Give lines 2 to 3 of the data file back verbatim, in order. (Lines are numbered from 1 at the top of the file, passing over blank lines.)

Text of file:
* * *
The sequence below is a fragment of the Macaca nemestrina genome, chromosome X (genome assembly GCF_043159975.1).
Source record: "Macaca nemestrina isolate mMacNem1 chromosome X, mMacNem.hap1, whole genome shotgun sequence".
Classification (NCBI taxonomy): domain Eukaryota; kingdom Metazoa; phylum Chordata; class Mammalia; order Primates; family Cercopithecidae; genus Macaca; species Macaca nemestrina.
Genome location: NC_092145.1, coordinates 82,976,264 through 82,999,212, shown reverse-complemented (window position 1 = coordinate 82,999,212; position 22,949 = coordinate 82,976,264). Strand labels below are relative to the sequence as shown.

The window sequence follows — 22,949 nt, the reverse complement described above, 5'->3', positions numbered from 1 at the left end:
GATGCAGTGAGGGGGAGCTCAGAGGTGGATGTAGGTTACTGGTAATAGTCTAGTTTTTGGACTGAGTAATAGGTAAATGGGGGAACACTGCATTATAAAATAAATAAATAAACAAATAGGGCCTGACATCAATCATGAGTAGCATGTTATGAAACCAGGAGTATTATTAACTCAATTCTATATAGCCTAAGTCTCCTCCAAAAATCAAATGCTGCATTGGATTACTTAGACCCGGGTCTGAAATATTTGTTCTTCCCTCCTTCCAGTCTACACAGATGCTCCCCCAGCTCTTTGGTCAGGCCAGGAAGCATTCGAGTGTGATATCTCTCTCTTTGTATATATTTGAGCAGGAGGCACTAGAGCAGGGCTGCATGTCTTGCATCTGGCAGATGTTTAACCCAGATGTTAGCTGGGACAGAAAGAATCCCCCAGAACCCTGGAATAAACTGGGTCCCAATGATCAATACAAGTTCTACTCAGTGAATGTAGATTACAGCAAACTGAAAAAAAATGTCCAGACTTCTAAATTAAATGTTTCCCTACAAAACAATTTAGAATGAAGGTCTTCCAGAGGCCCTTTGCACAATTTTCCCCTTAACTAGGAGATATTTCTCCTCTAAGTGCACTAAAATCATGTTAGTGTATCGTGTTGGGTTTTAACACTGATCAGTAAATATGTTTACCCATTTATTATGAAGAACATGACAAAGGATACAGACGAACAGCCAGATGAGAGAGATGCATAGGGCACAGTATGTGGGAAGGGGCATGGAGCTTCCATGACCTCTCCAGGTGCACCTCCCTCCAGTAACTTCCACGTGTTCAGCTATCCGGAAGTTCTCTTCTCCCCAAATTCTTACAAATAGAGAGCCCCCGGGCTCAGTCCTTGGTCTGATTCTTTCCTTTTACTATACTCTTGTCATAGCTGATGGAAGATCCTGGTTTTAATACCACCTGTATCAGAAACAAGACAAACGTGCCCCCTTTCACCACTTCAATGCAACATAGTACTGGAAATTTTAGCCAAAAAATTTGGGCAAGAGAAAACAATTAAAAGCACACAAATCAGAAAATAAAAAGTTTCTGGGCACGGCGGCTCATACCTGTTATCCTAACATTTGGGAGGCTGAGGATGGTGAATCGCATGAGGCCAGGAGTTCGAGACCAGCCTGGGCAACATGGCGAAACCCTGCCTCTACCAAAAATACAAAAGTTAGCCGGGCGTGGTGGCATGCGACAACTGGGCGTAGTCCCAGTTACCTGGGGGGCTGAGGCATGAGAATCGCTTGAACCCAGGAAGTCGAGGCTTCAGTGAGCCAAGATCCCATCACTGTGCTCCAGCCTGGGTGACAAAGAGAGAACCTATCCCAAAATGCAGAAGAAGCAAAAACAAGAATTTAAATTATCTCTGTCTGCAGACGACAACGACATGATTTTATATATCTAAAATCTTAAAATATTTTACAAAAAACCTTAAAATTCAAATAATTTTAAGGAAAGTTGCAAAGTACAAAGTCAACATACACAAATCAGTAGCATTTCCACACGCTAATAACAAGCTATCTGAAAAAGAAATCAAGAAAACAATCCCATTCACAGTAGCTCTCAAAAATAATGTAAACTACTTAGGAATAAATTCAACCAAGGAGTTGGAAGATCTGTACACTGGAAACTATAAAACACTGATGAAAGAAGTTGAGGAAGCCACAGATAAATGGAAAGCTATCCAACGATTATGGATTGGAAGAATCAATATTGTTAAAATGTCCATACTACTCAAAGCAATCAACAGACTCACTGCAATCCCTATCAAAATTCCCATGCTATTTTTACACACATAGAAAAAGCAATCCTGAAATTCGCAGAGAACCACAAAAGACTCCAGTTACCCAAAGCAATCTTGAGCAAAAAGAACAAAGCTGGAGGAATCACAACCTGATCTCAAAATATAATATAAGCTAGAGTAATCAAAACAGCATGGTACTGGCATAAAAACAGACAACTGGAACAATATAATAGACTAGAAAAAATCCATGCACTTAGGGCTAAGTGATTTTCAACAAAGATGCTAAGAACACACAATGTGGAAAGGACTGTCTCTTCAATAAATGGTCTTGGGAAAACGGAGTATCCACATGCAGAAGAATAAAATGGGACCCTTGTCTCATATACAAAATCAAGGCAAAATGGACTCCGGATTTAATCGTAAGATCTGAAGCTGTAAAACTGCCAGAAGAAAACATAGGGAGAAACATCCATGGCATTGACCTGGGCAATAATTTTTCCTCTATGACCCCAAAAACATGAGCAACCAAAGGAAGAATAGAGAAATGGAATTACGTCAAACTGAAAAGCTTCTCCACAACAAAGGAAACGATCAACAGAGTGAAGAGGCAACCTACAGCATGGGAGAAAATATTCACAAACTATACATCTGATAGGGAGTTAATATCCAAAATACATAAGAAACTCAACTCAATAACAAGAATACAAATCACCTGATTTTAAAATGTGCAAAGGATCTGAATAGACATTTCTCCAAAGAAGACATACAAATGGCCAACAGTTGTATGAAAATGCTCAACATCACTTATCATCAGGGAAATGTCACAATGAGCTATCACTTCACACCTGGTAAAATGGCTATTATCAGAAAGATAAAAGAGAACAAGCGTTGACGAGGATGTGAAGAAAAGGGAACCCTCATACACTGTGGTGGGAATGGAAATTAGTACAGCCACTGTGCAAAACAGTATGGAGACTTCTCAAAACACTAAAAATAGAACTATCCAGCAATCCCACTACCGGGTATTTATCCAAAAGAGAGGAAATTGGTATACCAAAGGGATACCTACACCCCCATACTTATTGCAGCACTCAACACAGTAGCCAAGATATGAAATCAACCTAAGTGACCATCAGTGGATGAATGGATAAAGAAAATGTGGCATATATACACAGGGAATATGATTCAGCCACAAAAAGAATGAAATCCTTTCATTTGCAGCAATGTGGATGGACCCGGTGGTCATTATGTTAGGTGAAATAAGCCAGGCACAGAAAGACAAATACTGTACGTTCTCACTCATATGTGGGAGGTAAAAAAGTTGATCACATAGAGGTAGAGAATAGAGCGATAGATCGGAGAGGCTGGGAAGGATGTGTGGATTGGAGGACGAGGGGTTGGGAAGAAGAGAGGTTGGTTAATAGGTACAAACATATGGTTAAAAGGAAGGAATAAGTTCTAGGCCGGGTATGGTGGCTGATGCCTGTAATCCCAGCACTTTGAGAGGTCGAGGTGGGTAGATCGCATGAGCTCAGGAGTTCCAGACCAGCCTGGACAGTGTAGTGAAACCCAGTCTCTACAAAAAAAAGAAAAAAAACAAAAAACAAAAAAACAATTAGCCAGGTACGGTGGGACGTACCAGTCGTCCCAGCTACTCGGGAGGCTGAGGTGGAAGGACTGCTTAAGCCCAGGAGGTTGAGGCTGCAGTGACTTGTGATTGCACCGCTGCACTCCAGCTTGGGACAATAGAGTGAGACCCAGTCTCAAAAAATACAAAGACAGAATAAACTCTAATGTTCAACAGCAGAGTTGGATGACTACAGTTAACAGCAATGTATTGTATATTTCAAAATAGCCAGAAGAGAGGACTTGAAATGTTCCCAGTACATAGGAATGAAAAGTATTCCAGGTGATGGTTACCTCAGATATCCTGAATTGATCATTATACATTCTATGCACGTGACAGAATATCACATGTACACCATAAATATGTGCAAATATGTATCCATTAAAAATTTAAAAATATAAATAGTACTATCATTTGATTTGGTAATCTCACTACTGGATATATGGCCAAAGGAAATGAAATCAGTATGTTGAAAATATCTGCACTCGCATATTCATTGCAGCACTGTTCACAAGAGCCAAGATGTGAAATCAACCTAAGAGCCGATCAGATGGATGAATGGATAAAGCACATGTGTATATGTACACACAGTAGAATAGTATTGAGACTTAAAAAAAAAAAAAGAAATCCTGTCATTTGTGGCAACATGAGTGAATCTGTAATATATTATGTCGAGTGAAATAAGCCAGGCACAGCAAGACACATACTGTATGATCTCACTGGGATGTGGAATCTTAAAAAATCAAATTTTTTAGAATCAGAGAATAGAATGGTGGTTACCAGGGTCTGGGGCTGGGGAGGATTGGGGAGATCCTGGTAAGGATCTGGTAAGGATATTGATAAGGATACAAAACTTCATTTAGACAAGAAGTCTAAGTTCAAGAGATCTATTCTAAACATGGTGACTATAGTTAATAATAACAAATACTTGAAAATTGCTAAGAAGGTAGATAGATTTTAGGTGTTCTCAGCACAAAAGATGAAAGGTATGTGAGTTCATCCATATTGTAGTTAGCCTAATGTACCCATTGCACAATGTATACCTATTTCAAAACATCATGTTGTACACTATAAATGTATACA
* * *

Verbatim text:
Source record: "Macaca nemestrina isolate mMacNem1 chromosome X, mMacNem.hap1, whole genome shotgun sequence".
Classification (NCBI taxonomy): domain Eukaryota; kingdom Metazoa; phylum Chordata; class Mammalia; order Primates; family Cercopithecidae; genus Macaca; species Macaca nemestrina.